Funny, it would seem so much easier to pick up a high school biology book and read the three to five page article on evolution.... Oh, I forgot- the book was banned.
05-28-12, 10:54 AM #35
I don't like the question.
The evidence for evolution can be obtained from the following except A. fossil B. anatomy C. history D. embryology E. taxonomy
From looking at the proposed answers, it's apparently biological evolution of species natural selection that's being discussed.
Fossils, anatomy and embryology are probably fine. Perhaps the author should have put in an option referring to genomics.
History and taxonomy do seem to be the problematic options here. And as you suggest, the biggest problem with this question is that a plausible case can probably be made for either of those.
If I was taking a timed multiple choice text that included this question, I'd just take a guess between taxonomy and history and quickly move on to the next question.
(The way to maximize your score on timed multiple choice tests is to do what you are already doing. Answer the ones that you know, and for the ones you don't know, eliminate possibilities, guess, then forget the question and rapidly move on. Never leave anything blank and complete the test, because even if you're guessing, eliminating most of the possibilities gives you a decent probability of being right a lot of the time.)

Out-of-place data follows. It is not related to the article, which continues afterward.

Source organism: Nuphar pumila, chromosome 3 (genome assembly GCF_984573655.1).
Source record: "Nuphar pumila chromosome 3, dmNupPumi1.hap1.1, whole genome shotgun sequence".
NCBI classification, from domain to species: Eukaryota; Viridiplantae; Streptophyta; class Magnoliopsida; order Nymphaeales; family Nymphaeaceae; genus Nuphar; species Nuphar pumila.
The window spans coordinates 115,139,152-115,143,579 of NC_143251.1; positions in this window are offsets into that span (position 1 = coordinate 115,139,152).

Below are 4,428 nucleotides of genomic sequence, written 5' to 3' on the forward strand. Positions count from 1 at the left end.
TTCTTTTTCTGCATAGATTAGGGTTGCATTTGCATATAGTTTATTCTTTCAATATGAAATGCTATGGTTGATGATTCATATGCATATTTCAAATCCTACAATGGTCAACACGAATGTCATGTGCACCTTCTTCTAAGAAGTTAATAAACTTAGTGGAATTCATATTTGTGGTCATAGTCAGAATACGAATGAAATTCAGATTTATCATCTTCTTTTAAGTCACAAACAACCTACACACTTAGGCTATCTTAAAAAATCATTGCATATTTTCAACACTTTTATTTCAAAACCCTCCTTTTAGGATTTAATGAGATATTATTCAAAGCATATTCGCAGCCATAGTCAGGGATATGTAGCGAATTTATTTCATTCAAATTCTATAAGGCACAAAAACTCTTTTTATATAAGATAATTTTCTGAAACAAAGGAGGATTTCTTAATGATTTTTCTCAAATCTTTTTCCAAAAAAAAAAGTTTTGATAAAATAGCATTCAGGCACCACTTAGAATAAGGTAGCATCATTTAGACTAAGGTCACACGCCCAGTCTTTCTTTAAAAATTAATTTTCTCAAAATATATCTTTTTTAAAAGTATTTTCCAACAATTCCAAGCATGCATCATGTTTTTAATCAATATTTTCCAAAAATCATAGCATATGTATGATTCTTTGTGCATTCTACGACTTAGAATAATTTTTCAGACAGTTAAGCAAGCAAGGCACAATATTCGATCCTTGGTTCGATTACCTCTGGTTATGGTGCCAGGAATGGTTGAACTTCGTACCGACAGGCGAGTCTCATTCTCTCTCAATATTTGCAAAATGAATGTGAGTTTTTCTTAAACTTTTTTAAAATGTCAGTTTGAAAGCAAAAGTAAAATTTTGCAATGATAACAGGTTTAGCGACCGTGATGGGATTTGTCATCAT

Rhaedas' point is very good. I'm inclined to agree with him that taxonomy might be the answer the question's author intended to be the incorrect one.
Of course, it depends on how the taxonomy was generated. There's cladistics and stuff. You can pour lots of raw data into a computer and have it generate taxonomies using various algorithms, and the resulting charts should count as evidence. But somehow, I don't think that the question's author was thinking of that.